What, actually, is a Superfood? Well it’s just an edible item that someone (who?) has suddenly touted as extra nutritious, extra special, and often anti-aging. The bottom line though is that there is simply no proof at all, that the Supers of either 2017 or 2018 are super or even upstanding. Not an ounce. Check out the footnotes and ‘research’ cited in most Superfood articles, and what you get ranges from deeply underwhelming to outright refutations of the main article! One thing almost all of these items have in common is the price tag. There’s no such thing as cheap Superfood. Isn’t that interesting? Moringa powder – which I guess we should be extra keen about as it’s an African Superfood – comes in at R900 per kilo. That’s way more than Iberica ham, which is no budget snack in anyone’s book.
This would all be plain funny if there wasn’t the potential for harm. What I mean is that sometimes someone will go down the Superfood road, encouraged by ‘natural healers’ (who at this point might include anyone with a blog or who teaches meditation, or even works the till at the health shop ) instead of getting actual medical help. Don’t get me wrong. I’m the last person to believe that allopathic medicine has all the answers. Or that our mainstream ‘normal’ diet is in any way alright. In fact both are horribly riddled with misinformation, corporate interest and nonsense. But that doesn’t mean large doses of Inca grains are the solution.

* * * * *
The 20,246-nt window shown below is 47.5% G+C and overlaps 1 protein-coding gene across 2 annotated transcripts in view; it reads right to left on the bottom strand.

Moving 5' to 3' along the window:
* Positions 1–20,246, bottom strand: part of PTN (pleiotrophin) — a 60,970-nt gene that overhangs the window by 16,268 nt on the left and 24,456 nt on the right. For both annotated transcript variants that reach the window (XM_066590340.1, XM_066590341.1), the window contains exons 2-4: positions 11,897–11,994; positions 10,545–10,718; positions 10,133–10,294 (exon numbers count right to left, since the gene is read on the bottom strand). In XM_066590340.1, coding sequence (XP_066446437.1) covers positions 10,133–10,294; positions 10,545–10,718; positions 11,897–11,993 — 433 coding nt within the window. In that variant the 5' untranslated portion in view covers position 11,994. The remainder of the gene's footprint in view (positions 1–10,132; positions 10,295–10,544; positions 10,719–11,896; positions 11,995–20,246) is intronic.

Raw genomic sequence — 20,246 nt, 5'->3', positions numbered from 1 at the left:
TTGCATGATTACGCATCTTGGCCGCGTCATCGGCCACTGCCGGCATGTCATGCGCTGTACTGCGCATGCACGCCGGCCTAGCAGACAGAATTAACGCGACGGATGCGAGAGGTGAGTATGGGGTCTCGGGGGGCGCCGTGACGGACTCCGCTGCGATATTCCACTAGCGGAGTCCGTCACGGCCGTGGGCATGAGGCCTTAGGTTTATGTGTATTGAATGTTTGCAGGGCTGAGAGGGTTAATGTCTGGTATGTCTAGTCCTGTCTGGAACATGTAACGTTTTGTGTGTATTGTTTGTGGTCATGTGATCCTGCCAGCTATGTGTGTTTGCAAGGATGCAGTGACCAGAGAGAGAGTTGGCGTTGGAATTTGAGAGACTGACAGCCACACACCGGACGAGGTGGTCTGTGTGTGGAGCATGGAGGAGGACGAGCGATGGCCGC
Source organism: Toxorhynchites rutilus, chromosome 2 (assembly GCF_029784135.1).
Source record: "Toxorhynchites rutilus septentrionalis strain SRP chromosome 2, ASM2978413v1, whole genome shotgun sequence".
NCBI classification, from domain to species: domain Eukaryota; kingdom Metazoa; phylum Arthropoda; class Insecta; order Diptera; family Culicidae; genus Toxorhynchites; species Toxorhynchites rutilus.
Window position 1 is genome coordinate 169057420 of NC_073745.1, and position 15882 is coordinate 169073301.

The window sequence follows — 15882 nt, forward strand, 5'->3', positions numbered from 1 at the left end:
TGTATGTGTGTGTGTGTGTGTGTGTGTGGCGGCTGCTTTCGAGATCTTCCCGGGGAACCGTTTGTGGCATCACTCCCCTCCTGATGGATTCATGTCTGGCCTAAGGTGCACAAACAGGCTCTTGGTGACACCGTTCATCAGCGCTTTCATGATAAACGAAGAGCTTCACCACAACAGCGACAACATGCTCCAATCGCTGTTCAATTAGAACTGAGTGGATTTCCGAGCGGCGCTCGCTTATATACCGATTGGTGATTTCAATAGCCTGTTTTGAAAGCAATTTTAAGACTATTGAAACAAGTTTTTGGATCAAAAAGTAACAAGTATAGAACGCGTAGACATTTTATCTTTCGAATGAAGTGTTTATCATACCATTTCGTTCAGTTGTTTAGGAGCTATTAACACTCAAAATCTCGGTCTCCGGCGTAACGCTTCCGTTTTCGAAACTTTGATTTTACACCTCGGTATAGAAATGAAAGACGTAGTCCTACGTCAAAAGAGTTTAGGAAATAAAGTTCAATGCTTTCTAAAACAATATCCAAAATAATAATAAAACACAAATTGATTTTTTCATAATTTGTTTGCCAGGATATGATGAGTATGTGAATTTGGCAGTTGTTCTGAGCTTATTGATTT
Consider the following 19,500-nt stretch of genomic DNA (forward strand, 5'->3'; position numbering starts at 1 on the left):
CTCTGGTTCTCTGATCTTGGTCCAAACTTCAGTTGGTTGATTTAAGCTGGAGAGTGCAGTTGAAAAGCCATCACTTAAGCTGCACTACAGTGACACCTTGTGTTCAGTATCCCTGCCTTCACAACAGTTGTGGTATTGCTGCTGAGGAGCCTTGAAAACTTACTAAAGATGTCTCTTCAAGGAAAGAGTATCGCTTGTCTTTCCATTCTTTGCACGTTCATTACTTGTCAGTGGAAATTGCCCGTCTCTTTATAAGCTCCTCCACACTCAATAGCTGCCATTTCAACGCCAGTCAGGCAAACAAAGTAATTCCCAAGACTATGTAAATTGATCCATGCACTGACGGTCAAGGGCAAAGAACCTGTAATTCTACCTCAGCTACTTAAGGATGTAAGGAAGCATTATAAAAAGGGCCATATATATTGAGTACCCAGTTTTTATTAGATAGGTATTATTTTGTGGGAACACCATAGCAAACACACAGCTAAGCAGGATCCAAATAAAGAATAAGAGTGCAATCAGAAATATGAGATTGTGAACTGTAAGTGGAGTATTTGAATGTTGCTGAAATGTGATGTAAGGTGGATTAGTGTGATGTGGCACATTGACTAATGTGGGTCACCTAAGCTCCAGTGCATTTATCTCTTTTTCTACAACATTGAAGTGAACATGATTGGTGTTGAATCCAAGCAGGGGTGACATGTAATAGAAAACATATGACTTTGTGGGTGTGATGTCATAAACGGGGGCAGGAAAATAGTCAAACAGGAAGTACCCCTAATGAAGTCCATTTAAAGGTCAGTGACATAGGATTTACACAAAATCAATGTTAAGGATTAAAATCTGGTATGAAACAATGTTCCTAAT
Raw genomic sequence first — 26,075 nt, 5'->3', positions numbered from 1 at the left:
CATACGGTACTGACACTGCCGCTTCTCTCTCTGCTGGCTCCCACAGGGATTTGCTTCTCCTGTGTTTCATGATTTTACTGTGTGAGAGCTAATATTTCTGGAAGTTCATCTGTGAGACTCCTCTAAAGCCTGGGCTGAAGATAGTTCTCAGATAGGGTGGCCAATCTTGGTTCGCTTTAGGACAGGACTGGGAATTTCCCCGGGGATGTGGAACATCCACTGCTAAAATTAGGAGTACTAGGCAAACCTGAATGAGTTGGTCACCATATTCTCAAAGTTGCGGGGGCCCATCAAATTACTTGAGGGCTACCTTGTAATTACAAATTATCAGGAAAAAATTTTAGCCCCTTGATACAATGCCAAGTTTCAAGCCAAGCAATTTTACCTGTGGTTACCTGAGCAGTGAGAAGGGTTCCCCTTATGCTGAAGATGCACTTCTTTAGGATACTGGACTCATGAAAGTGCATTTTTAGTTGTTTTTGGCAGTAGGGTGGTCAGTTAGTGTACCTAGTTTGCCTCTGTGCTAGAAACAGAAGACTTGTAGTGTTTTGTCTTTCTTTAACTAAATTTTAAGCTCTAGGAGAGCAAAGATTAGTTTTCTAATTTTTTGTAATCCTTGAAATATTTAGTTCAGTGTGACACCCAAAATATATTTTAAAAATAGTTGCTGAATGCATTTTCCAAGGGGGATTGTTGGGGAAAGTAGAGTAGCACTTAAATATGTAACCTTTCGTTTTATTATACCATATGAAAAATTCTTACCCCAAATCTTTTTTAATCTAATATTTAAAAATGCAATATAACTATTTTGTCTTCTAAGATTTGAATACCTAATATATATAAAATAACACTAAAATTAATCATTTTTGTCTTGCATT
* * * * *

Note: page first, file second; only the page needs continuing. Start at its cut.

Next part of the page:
More Superfoods reading: as The Guardian wonderfully puts it “Few lies can be told in one word, but Superfoods manages it”. Read it here. Also, visit Quora and see if you can determine anything of value in this fluff, which never cites its references. Plus, Wiki often gets it wrong, but here they’re good.